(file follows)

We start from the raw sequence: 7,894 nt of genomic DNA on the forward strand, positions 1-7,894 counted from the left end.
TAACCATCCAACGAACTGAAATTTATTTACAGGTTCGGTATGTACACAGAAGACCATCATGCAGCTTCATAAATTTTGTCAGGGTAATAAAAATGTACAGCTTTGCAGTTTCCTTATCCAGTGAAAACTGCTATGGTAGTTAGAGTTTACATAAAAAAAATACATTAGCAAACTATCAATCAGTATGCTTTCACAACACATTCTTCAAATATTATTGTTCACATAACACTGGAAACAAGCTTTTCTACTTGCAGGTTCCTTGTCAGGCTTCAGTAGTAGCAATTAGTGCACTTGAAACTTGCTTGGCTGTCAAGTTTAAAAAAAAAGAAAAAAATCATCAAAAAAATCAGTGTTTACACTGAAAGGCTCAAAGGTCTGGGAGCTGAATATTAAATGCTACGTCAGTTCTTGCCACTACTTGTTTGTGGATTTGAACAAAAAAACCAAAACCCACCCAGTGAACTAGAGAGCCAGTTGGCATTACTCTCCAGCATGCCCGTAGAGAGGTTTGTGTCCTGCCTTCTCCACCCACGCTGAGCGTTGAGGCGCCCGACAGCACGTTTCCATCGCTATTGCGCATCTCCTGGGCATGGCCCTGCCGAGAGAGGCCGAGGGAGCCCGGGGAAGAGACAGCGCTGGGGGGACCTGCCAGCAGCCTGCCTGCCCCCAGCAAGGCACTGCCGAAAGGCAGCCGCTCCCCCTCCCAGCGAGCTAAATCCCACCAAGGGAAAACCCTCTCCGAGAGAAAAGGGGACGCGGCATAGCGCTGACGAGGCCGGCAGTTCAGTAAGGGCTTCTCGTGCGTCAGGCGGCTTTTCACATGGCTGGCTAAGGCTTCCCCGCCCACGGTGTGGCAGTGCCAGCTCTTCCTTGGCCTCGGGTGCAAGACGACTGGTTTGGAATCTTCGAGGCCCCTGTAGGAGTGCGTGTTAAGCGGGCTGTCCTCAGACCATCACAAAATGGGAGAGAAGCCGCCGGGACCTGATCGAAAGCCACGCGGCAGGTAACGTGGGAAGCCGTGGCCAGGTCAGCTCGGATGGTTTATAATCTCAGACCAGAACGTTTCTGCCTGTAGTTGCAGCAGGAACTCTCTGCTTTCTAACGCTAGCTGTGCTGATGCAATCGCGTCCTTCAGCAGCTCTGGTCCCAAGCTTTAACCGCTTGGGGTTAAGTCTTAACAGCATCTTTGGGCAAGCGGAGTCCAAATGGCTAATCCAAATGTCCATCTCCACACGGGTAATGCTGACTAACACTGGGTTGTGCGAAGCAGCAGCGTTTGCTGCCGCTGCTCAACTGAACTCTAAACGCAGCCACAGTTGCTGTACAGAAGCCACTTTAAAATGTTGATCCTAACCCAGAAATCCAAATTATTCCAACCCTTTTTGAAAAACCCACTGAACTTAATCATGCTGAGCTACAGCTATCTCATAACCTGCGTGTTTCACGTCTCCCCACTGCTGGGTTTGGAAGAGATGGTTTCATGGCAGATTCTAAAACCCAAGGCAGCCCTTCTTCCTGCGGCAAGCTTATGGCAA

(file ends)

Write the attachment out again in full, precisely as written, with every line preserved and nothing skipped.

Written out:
We start from the raw sequence: 7,894 nt of genomic DNA on the forward strand, positions 1-7,894 counted from the left end.
TAACCATCCAACGAACTGAAATTTATTTACAGGTTCGGTATGTACACAGAAGACCATCATGCAGCTTCATAAATTTTGTCAGGGTAATAAAAATGTACAGCTTTGCAGTTTCCTTATCCAGTGAAAACTGCTATGGTAGTTAGAGTTTACATAAAAAAAATACATTAGCAAACTATCAATCAGTATGCTTTCACAACACATTCTTCAAATATTATTGTTCACATAACACTGGAAACAAGCTTTTCTACTTGCAGGTTCCTTGTCAGGCTTCAGTAGTAGCAATTAGTGCACTTGAAACTTGCTTGGCTGTCAAGTTTAAAAAAAAAGAAAAAAATCATCAAAAAAATCAGTGTTTACACTGAAAGGCTCAAAGGTCTGGGAGCTGAATATTAAATGCTACGTCAGTTCTTGCCACTACTTGTTTGTGGATTTGAACAAAAAAACCAAAACCCACCCAGTGAACTAGAGAGCCAGTTGGCATTACTCTCCAGCATGCCCGTAGAGAGGTTTGTGTCCTGCCTTCTCCACCCACGCTGAGCGTTGAGGCGCCCGACAGCACGTTTCCATCGCTATTGCGCATCTCCTGGGCATGGCCCTGCCGAGAGAGGCCGAGGGAGCCCGGGGAAGAGACAGCGCTGGGGGGACCTGCCAGCAGCCTGCCTGCCCCCAGCAAGGCACTGCCGAAAGGCAGCCGCTCCCCCTCCCAGCGAGCTAAATCCCACCAAGGGAAAACCCTCTCCGAGAGAAAAGGGGACGCGGCATAGCGCTGACGAGGCCGGCAGTTCAGTAAGGGCTTCTCGTGCGTCAGGCGGCTTTTCACATGGCTGGCTAAGGCTTCCCCGCCCACGGTGTGGCAGTGCCAGCTCTTCCTTGGCCTCGGGTGCAAGACGACTGGTTTGGAATCTTCGAGGCCCCTGTAGGAGTGCGTGTTAAGCGGGCTGTCCTCAGACCATCACAAAATGGGAGAGAAGCCGCCGGGACCTGATCGAAAGCCACGCGGCAGGTAACGTGGGAAGCCGTGGCCAGGTCAGCTCGGATGGTTTATAATCTCAGACCAGAACGTTTCTGCCTGTAGTTGCAGCAGGAACTCTCTGCTTTCTAACGCTAGCTGTGCTGATGCAATCGCGTCCTTCAGCAGCTCTGGTCCCAAGCTTTAACCGCTTGGGGTTAAGTCTTAACAGCATCTTTGGGCAAGCGGAGTCCAAATGGCTAATCCAAATGTCCATCTCCACACGGGTAATGCTGACTAACACTGGGTTGTGCGAAGCAGCAGCGTTTGCTGCCGCTGCTCAACTGAACTCTAAACGCAGCCACAGTTGCTGTACAGAAGCCACTTTAAAATGTTGATCCTAACCCAGAAATCCAAATTATTCCAACCCTTTTTGAAAAACCCACTGAACTTAATCATGCTGAGCTACAGCTATCTCATAACCTGCGTGTTTCACGTCTCCCCACTGCTGGGTTTGGAAGAGATGGTTTCATGGCAGATTCTAAAACCCAAGGCAGCCCTTCTTCCTGCGGCAAGCTTATGGCAA